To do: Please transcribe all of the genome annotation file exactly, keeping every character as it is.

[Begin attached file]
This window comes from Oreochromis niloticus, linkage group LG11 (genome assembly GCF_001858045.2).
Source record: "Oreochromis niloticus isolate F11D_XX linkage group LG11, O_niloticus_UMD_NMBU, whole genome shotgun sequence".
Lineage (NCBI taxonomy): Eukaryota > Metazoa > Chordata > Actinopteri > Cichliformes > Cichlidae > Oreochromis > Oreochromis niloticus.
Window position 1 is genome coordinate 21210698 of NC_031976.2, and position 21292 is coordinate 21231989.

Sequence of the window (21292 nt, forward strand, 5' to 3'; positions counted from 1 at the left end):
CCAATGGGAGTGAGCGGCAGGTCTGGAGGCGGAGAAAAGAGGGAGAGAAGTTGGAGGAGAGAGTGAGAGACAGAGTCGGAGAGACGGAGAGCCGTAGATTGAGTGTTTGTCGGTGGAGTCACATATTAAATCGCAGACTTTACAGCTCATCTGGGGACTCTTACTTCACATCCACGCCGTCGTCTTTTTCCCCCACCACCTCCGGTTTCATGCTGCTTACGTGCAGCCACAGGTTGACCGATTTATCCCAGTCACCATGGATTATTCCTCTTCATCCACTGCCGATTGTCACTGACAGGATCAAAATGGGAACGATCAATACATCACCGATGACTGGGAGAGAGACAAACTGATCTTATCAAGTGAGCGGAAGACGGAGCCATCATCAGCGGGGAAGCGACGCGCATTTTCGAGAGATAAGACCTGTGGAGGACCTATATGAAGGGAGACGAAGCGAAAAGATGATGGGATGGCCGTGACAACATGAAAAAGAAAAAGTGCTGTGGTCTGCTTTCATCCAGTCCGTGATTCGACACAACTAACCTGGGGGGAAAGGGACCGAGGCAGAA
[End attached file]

This window comes from Oreochromis niloticus, linkage group LG11 (genome assembly GCF_001858045.2).
Source record: "Oreochromis niloticus isolate F11D_XX linkage group LG11, O_niloticus_UMD_NMBU, whole genome shotgun sequence".
Lineage (NCBI taxonomy): Eukaryota > Metazoa > Chordata > Actinopteri > Cichliformes > Cichlidae > Oreochromis > Oreochromis niloticus.
Window position 1 is genome coordinate 21210698 of NC_031976.2, and position 21292 is coordinate 21231989.

Sequence of the window (21292 nt, forward strand, 5' to 3'; positions counted from 1 at the left end):
CCAATGGGAGTGAGCGGCAGGTCTGGAGGCGGAGAAAAGAGGGAGAGAAGTTGGAGGAGAGAGTGAGAGACAGAGTCGGAGAGACGGAGAGCCGTAGATTGAGTGTTTGTCGGTGGAGTCACATATTAAATCGCAGACTTTACAGCTCATCTGGGGACTCTTACTTCACATCCACGCCGTCGTCTTTTTCCCCCACCACCTCCGGTTTCATGCTGCTTACGTGCAGCCACAGGTTGACCGATTTATCCCAGTCACCATGGATTATTCCTCTTCATCCACTGCCGATTGTCACTGACAGGATCAAAATGGGAACGATCAATACATCACCGATGACTGGGAGAGAGACAAACTGATCTTATCAAGTGAGCGGAAGACGGAGCCATCATCAGCGGGGAAGCGACGCGCATTTTCGAGAGATAAGACCTGTGGAGGACCTATATGAAGGGAGACGAAGCGAAAAGATGATGGGATGGCCGTGACAACATGAAAAAGAAAAAGTGCTGTGGTCTGCTTTCATCCAGTCCGTGATTCGACACAACTAACCTGGGGGGAAAGGGACCGAGGCAGAA